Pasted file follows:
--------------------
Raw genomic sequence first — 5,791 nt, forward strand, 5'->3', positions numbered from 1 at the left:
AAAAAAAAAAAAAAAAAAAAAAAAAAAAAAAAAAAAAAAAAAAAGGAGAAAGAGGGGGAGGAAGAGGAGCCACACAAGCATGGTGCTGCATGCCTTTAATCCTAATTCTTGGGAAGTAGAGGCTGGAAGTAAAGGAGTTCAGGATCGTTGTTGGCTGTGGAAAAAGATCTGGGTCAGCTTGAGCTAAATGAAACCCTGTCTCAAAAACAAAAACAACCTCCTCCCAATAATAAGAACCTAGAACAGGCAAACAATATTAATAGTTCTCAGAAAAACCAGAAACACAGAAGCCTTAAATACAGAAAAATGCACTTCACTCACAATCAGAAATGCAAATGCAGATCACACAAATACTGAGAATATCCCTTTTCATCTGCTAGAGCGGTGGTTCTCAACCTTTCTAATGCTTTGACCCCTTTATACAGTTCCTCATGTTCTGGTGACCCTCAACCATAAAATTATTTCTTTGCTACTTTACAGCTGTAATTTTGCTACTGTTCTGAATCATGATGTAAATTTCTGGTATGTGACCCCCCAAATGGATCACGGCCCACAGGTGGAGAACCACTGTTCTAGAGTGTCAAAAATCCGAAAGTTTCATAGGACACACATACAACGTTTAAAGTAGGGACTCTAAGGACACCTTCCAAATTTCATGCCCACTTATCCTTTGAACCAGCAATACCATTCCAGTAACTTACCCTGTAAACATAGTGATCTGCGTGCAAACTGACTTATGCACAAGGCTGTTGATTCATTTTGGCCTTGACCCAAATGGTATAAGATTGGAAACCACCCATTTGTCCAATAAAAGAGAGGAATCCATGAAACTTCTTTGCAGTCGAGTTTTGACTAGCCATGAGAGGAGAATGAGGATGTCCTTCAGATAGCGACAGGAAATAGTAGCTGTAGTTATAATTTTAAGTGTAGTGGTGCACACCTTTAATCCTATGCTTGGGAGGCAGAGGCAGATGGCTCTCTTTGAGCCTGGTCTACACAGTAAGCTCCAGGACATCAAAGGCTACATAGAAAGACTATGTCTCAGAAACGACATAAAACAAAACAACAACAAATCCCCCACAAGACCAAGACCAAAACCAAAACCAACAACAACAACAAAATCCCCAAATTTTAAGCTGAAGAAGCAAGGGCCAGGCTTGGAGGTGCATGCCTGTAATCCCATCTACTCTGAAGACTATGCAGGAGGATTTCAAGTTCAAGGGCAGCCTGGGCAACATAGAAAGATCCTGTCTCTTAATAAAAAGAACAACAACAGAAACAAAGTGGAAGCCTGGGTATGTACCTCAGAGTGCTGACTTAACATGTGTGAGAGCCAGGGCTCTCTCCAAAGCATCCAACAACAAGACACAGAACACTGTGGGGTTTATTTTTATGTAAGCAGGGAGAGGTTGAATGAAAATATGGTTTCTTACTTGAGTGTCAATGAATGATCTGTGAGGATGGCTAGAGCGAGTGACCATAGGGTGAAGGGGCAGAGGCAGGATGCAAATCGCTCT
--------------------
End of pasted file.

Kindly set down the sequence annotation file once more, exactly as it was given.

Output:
Raw genomic sequence first — 5,791 nt, forward strand, 5'->3', positions numbered from 1 at the left:
AAAAAAAAAAAAAAAAAAAAAAAAAAAAAAAAAAAAAAAAAAAAGGAGAAAGAGGGGGAGGAAGAGGAGCCACACAAGCATGGTGCTGCATGCCTTTAATCCTAATTCTTGGGAAGTAGAGGCTGGAAGTAAAGGAGTTCAGGATCGTTGTTGGCTGTGGAAAAAGATCTGGGTCAGCTTGAGCTAAATGAAACCCTGTCTCAAAAACAAAAACAACCTCCTCCCAATAATAAGAACCTAGAACAGGCAAACAATATTAATAGTTCTCAGAAAAACCAGAAACACAGAAGCCTTAAATACAGAAAAATGCACTTCACTCACAATCAGAAATGCAAATGCAGATCACACAAATACTGAGAATATCCCTTTTCATCTGCTAGAGCGGTGGTTCTCAACCTTTCTAATGCTTTGACCCCTTTATACAGTTCCTCATGTTCTGGTGACCCTCAACCATAAAATTATTTCTTTGCTACTTTACAGCTGTAATTTTGCTACTGTTCTGAATCATGATGTAAATTTCTGGTATGTGACCCCCCAAATGGATCACGGCCCACAGGTGGAGAACCACTGTTCTAGAGTGTCAAAAATCCGAAAGTTTCATAGGACACACATACAACGTTTAAAGTAGGGACTCTAAGGACACCTTCCAAATTTCATGCCCACTTATCCTTTGAACCAGCAATACCATTCCAGTAACTTACCCTGTAAACATAGTGATCTGCGTGCAAACTGACTTATGCACAAGGCTGTTGATTCATTTTGGCCTTGACCCAAATGGTATAAGATTGGAAACCACCCATTTGTCCAATAAAAGAGAGGAATCCATGAAACTTCTTTGCAGTCGAGTTTTGACTAGCCATGAGAGGAGAATGAGGATGTCCTTCAGATAGCGACAGGAAATAGTAGCTGTAGTTATAATTTTAAGTGTAGTGGTGCACACCTTTAATCCTATGCTTGGGAGGCAGAGGCAGATGGCTCTCTTTGAGCCTGGTCTACACAGTAAGCTCCAGGACATCAAAGGCTACATAGAAAGACTATGTCTCAGAAACGACATAAAACAAAACAACAACAAATCCCCCACAAGACCAAGACCAAAACCAAAACCAACAACAACAACAAAATCCCCAAATTTTAAGCTGAAGAAGCAAGGGCCAGGCTTGGAGGTGCATGCCTGTAATCCCATCTACTCTGAAGACTATGCAGGAGGATTTCAAGTTCAAGGGCAGCCTGGGCAACATAGAAAGATCCTGTCTCTTAATAAAAAGAACAACAACAGAAACAAAGTGGAAGCCTGGGTATGTACCTCAGAGTGCTGACTTAACATGTGTGAGAGCCAGGGCTCTCTCCAAAGCATCCAACAACAAGACACAGAACACTGTGGGGTTTATTTTTATGTAAGCAGGGAGAGGTTGAATGAAAATATGGTTTCTTACTTGAGTGTCAATGAATGATCTGTGAGGATGGCTAGAGCGAGTGACCATAGGGTGAAGGGGCAGAGGCAGGATGCAAATCGCTCT